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Nat Geo Photographer’s Stolen Hard Drives Contain Photos of World’s Rarest Animals

Anyone who has had a bag stolen or go missing at an airport knows how much of a nightmare it can be. But what if your bag contained not only personal items, but also irreplaceable photographs?

This nightmare unfortunately became reality for National Geographic Photographer Joel Sartore, who had his carry-on bag stolen on the 20th December at Bali airport. The bag contained some of his most valuable possessions, such as his passport, computer and cameras, but perhaps worst of all 3 hard drives containing images of some of the world’s rarest animals.

Communication and legal manager Arie Ahsanurrohim at Bali airport announced they had shared CCTV images with the police, in hopes of fuelling investigations into how Sartore’s bag was taken. Police confirmed they have blurred images of the man who was spotted stealing it. 

Sartore published a post on Instagram after the incident, appealing for help to his followers in getting his priceless hard drives back.

“I need your help now to bring these hard drives home,” Sartore wrote to his nearly one-and-a-half million followers. “No questions asked.”

The photographs were all taken during a three week trip to Indonesia and were destined for his wildlife conservation project, The Photo Ark, which aims to capture the world’s biodiversity through photographs of every species living in a zoo or wildlife sanctuary around the world.

 

 
 
 
 
 
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A post shared by Joel Sartore- Photo Ark (@joelsartore) on

So far, Sartore has added over 9,800 species to its database, and he believes the project will take another 25 years to complete. The loss of these photographs is a huge blow to Sartore, who aims to promote animal conservation in the face of extinction of many of the world’s endangered species.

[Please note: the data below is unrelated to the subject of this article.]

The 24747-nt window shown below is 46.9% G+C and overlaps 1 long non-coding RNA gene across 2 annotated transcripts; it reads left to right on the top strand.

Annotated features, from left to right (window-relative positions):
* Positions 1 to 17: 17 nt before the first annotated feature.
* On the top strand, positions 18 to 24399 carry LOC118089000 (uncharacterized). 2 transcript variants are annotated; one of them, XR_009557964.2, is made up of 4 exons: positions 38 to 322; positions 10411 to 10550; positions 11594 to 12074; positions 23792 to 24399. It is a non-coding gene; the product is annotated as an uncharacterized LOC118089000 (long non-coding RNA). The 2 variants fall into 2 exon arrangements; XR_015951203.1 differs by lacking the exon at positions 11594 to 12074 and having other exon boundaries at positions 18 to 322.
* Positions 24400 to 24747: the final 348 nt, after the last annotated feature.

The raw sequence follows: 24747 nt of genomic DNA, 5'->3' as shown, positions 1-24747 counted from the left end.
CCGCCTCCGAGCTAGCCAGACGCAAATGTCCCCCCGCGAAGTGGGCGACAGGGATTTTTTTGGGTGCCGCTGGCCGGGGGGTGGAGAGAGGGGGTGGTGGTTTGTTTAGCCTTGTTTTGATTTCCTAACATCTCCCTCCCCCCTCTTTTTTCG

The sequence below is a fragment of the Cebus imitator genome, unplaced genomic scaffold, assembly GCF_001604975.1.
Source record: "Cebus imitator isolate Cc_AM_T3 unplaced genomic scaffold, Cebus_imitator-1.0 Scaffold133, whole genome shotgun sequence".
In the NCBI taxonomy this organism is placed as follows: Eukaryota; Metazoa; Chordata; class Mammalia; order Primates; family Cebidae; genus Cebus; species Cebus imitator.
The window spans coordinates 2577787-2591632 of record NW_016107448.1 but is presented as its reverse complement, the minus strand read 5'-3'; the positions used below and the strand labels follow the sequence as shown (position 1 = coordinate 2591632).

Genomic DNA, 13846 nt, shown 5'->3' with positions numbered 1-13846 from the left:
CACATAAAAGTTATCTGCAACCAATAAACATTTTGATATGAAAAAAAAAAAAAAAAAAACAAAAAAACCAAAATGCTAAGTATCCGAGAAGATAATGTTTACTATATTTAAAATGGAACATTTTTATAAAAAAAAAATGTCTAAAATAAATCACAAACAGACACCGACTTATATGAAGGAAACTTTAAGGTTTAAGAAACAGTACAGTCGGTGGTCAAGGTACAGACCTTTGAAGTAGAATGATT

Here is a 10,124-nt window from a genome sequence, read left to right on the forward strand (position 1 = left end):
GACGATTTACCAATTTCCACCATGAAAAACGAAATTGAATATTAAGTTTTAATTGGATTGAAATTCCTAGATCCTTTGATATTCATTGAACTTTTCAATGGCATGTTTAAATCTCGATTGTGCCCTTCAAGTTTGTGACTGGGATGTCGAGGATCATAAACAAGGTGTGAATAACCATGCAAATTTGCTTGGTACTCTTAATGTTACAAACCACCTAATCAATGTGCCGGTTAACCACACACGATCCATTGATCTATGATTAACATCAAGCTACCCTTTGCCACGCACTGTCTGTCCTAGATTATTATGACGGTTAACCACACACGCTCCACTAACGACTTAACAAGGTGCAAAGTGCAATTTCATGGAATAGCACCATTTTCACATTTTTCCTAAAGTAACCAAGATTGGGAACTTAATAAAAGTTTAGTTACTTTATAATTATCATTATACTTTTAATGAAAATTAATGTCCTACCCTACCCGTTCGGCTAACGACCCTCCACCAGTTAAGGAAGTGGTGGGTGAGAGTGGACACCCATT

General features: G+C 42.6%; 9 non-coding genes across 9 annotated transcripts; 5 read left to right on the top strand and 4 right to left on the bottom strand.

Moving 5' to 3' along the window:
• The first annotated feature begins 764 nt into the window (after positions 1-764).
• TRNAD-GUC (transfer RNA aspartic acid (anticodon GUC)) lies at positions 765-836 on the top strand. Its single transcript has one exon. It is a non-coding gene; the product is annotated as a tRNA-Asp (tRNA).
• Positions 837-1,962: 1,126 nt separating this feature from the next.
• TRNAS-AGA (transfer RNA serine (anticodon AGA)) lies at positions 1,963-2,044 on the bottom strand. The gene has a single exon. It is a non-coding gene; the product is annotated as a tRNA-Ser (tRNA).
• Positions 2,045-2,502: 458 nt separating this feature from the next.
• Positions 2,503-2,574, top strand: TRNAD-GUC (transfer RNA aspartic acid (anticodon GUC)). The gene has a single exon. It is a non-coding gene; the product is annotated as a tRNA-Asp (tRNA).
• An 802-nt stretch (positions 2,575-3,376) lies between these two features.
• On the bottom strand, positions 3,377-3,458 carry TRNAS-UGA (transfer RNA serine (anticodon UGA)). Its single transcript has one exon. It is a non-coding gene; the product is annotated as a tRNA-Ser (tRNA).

In an interview with My Modern Met, Sartore shared how much working on The Photo Ark means to him: “One thing that drives me is the fact that, for many of the smaller species I photograph, this is the only time they’re ever going to have their stories told to a global audience. For some, this may mean the difference between survival and extinction, depending on whether the public cares enough to save their habitat, decrease pollution, etc. So whether we’re celebrating minnows, sparrows, or salamanders, that’s a powerful motivator for me to keep going.”

Police, as well as management at Gusti Ngurah Rai International Airport, where the incident happened, have been enlisted to help with the search, but if you have any information about the missing blue Silicon Power drives, please contact Sartore, the national authorities, or Asa Film in Bali.

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Visit Tay's website

Tay is passionate about using the power of photography and film for powerful visual storytelling. She has an MSc in Science Communication and has filmed wildlife and people from around the world, including South Africa, Hong Kong, and India.

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